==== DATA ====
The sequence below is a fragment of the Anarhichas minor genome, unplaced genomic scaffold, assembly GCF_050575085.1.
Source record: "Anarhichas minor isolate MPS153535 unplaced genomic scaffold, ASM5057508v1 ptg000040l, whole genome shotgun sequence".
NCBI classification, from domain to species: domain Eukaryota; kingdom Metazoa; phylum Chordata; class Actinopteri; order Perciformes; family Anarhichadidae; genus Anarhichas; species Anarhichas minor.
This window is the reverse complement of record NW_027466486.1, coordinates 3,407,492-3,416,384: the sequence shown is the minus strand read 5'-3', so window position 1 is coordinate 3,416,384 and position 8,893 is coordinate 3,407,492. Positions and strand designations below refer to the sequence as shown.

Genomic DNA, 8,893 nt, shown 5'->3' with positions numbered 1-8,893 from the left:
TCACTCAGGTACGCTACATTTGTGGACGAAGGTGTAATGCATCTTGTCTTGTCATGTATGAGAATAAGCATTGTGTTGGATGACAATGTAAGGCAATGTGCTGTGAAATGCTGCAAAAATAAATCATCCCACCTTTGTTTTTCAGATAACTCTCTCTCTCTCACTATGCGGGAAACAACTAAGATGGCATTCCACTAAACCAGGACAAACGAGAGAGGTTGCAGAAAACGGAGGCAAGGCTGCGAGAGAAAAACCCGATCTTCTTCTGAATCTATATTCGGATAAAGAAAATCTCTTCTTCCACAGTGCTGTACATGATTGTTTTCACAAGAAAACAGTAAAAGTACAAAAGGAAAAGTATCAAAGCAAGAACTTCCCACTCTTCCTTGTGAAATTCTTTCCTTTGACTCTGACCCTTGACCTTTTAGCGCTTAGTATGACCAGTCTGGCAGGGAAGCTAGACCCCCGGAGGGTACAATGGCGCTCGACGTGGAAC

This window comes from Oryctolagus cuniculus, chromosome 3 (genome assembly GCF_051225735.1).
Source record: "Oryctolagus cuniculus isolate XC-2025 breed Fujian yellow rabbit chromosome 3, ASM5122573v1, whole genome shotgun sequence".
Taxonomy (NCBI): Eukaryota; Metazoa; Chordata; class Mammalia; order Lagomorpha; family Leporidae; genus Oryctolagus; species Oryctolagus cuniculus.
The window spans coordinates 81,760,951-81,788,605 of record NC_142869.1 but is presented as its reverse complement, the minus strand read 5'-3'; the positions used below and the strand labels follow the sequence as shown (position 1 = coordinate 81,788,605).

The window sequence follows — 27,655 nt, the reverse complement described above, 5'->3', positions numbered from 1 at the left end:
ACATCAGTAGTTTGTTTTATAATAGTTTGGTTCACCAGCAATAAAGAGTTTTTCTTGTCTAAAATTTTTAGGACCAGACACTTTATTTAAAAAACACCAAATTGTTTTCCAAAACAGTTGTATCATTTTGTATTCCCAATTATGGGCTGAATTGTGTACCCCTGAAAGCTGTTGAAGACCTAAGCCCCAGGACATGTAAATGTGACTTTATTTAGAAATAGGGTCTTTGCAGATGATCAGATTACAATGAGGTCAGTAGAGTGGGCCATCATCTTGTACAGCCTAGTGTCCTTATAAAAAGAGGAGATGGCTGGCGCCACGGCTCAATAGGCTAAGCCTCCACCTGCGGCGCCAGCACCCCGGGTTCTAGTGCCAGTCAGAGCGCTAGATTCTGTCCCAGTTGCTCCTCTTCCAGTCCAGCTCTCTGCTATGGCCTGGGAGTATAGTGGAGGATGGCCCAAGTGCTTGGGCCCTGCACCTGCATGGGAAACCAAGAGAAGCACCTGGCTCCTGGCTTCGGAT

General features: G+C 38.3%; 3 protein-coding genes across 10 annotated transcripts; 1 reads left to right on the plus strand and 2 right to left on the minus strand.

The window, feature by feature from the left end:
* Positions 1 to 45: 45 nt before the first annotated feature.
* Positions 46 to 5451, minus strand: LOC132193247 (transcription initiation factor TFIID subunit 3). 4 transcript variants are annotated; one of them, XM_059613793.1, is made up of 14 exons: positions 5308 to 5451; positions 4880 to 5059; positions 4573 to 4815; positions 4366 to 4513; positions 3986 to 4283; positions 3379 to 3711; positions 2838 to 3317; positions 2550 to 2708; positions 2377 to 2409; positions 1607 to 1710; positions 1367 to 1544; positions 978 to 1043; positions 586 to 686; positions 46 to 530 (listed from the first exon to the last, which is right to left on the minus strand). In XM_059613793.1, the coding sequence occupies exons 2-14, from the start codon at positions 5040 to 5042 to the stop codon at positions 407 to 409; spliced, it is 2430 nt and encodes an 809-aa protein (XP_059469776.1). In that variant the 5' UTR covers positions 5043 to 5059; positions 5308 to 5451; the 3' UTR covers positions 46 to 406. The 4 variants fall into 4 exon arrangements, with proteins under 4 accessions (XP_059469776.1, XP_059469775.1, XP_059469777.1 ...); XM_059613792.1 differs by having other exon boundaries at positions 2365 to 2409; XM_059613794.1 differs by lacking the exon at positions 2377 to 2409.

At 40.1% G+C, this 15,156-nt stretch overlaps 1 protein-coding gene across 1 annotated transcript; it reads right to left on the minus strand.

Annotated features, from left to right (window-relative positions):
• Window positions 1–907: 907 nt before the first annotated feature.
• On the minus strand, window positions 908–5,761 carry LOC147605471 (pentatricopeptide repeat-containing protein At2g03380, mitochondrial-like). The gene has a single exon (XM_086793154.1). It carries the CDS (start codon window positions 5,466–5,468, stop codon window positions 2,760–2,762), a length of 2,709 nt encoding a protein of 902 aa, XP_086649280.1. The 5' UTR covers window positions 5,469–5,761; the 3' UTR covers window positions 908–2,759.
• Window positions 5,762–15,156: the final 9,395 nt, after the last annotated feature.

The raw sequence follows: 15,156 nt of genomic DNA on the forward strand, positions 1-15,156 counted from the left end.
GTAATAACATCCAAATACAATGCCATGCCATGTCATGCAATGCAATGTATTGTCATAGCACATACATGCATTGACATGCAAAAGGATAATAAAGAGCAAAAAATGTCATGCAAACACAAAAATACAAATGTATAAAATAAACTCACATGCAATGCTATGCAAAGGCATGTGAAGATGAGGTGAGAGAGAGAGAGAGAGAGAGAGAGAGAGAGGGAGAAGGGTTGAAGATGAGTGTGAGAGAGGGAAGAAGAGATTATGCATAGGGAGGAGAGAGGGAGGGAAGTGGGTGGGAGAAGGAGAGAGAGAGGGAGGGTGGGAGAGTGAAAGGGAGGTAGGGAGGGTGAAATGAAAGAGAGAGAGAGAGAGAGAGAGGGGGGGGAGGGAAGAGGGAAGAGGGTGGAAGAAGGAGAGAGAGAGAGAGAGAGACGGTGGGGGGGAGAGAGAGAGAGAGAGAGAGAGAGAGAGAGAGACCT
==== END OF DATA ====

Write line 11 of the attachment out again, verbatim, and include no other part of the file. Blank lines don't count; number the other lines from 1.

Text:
The window sequence follows — 27,655 nt, the reverse complement described above, 5'->3', positions numbered from 1 at the left end: